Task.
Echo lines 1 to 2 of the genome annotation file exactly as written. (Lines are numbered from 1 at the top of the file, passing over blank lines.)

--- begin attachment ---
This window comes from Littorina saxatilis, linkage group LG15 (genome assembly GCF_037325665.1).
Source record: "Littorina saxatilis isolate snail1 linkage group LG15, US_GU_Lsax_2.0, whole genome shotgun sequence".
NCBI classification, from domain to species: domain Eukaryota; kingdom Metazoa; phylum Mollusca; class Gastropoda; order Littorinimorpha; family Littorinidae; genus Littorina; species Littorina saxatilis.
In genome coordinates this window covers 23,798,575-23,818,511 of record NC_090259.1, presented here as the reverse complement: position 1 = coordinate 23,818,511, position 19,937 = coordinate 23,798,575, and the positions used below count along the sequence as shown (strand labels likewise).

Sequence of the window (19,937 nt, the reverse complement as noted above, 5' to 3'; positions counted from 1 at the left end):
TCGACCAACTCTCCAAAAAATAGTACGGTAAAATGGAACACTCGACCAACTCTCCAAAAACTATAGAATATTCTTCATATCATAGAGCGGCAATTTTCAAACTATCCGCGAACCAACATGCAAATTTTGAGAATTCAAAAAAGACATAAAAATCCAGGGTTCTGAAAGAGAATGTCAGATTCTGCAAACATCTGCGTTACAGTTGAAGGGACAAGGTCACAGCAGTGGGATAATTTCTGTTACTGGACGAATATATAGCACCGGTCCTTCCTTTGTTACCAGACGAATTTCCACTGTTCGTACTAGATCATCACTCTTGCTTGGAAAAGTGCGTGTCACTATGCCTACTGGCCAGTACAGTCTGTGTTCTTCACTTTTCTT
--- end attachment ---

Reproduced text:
This window comes from Littorina saxatilis, linkage group LG15 (genome assembly GCF_037325665.1).
Source record: "Littorina saxatilis isolate snail1 linkage group LG15, US_GU_Lsax_2.0, whole genome shotgun sequence".